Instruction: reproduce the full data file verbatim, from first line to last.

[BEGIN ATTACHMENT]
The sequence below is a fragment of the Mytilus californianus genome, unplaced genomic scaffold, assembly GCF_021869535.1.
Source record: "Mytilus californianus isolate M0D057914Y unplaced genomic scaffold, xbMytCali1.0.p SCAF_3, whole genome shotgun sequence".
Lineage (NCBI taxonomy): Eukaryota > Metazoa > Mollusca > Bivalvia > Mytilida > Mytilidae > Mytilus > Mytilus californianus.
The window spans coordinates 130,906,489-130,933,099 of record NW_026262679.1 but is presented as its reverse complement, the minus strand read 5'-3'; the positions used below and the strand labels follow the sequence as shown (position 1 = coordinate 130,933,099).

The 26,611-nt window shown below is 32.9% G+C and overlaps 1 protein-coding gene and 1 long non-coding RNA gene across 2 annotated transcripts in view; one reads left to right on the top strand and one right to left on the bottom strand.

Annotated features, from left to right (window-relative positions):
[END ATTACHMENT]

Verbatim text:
The sequence below is a fragment of the Mytilus californianus genome, unplaced genomic scaffold, assembly GCF_021869535.1.
Source record: "Mytilus californianus isolate M0D057914Y unplaced genomic scaffold, xbMytCali1.0.p SCAF_3, whole genome shotgun sequence".
Lineage (NCBI taxonomy): Eukaryota > Metazoa > Mollusca > Bivalvia > Mytilida > Mytilidae > Mytilus > Mytilus californianus.
The window spans coordinates 130,906,489-130,933,099 of record NW_026262679.1 but is presented as its reverse complement, the minus strand read 5'-3'; the positions used below and the strand labels follow the sequence as shown (position 1 = coordinate 130,933,099).

The 26,611-nt window shown below is 32.9% G+C and overlaps 1 protein-coding gene and 1 long non-coding RNA gene across 2 annotated transcripts in view; one reads left to right on the top strand and one right to left on the bottom strand.

Annotated features, from left to right (window-relative positions):